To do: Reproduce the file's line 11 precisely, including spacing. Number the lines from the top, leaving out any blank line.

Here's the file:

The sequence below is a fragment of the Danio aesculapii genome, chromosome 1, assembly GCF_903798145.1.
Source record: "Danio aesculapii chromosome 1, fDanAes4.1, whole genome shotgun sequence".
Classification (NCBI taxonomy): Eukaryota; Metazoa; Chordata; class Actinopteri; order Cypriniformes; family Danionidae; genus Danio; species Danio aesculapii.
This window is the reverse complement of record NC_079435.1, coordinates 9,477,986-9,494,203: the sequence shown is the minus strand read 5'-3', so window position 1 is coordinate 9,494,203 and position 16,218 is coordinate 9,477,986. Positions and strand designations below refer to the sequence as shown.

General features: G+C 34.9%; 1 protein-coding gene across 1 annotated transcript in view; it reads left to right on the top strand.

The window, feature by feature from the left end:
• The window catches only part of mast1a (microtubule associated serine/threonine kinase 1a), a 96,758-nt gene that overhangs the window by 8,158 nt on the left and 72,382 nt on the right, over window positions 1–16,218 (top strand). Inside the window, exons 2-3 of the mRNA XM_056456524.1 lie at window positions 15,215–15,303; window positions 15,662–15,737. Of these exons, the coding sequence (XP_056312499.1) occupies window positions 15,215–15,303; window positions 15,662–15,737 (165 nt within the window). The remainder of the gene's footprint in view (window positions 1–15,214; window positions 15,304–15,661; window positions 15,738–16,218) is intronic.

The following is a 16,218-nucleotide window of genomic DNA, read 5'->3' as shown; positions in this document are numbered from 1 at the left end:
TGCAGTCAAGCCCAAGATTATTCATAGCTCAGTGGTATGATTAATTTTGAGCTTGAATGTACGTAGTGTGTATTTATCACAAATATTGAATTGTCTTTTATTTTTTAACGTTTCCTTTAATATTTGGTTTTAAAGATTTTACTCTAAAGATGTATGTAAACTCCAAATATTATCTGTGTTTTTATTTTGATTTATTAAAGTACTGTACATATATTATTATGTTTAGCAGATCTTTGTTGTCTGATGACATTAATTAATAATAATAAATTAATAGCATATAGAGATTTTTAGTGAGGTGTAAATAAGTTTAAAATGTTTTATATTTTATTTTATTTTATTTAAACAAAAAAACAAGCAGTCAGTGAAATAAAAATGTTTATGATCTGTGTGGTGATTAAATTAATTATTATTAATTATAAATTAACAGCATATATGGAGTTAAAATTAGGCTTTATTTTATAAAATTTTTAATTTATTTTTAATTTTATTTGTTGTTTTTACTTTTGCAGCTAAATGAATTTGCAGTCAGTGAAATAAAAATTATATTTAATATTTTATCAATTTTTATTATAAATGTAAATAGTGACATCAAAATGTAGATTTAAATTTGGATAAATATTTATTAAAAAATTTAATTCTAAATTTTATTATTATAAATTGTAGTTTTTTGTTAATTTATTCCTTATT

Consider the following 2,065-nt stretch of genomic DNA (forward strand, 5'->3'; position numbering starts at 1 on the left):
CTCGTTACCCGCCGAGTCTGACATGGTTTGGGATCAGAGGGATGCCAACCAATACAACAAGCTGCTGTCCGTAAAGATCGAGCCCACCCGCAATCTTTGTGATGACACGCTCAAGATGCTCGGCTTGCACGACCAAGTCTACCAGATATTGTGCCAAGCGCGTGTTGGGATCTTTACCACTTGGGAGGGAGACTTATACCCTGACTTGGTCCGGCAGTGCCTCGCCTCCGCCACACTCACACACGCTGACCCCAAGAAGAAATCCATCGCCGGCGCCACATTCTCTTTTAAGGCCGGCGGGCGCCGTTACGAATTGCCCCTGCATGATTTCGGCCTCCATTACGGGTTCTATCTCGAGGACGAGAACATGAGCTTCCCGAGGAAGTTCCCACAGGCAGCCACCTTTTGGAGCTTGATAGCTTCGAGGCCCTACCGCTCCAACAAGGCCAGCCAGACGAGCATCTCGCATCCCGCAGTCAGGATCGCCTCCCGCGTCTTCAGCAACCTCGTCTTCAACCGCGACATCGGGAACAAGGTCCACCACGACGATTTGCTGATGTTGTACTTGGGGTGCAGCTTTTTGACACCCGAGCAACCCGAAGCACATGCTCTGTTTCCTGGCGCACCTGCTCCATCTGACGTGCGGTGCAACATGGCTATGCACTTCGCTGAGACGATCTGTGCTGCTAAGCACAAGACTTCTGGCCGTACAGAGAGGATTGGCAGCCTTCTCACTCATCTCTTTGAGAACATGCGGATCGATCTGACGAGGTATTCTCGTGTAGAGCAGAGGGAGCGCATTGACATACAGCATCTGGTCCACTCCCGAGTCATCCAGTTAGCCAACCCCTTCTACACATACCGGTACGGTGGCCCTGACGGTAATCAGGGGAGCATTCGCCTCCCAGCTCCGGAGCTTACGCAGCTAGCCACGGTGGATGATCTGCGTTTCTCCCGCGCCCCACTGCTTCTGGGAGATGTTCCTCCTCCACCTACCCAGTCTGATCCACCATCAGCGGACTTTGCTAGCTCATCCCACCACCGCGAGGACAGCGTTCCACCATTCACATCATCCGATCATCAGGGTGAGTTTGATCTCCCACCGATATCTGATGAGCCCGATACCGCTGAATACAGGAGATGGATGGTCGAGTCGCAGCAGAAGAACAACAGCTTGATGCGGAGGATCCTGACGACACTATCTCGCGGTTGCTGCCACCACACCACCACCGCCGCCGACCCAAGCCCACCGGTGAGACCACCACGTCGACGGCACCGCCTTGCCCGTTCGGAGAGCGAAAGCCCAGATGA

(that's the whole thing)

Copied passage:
CTCGTTACCCGCCGAGTCTGACATGGTTTGGGATCAGAGGGATGCCAACCAATACAACAAGCTGCTGTCCGTAAAGATCGAGCCCACCCGCAATCTTTGTGATGACACGCTCAAGATGCTCGGCTTGCACGACCAAGTCTACCAGATATTGTGCCAAGCGCGTGTTGGGATCTTTACCACTTGGGAGGGAGACTTATACCCTGACTTGGTCCGGCAGTGCCTCGCCTCCGCCACACTCACACACGCTGACCCCAAGAAGAAATCCATCGCCGGCGCCACATTCTCTTTTAAGGCCGGCGGGCGCCGTTACGAATTGCCCCTGCATGATTTCGGCCTCCATTACGGGTTCTATCTCGAGGACGAGAACATGAGCTTCCCGAGGAAGTTCCCACAGGCAGCCACCTTTTGGAGCTTGATAGCTTCGAGGCCCTACCGCTCCAACAAGGCCAGCCAGACGAGCATCTCGCATCCCGCAGTCAGGATCGCCTCCCGCGTCTTCAGCAACCTCGTCTTCAACCGCGACATCGGGAACAAGGTCCACCACGACGATTTGCTGATGTTGTACTTGGGGTGCAGCTTTTTGACACCCGAGCAACCCGAAGCACATGCTCTGTTTCCTGGCGCACCTGCTCCATCTGACGTGCGGTGCAACATGGCTATGCACTTCGCTGAGACGATCTGTGCTGCTAAGCACAAGACTTCTGGCCGTACAGAGAGGATTGGCAGCCTTCTCACTCATCTCTTTGAGAACATGCGGATCGATCTGACGAGGTATTCTCGTGTAGAGCAGAGGGAGCGCATTGACATACAGCATCTGGTCCACTCCCGAGTCATCCAGTTAGCCAACCCCTTCTACACATACCGGTACGGTGGCCCTGACGGTAATCAGGGGAGCATTCGCCTCCCAGCTCCGGAGCTTACGCAGCTAGCCACGGTGGATGATCTGCGTTTCTCCCGCGCCCCACTGCTTCTGGGAGATGTTCCTCCTCCACCTACCCAGTCTGATCCACCATCAGCGGACTTTGCTAGCTCATCCCACCACCGCGAGGACAGCGTTCCACCATTCACATCATCCGATCATCAGGGTGAGTTTGATCTCCCACCGATATCTGATGAGCCCGATACCGCTGAATACAGGAGATGGATGGTCGAGTCGCAGCAGAAGAACAACAGCTTGATGCGGAGGATCCTGACGACACTATCTCGCGGTTGCTGCCACCACACCACCACCGCCGCCGACCCAAGCCCACCGGTGAGACCACCACGTCGACGGCACCGCCTTGCCCGTTCGGAGAGCGAAAGCCCAGATGA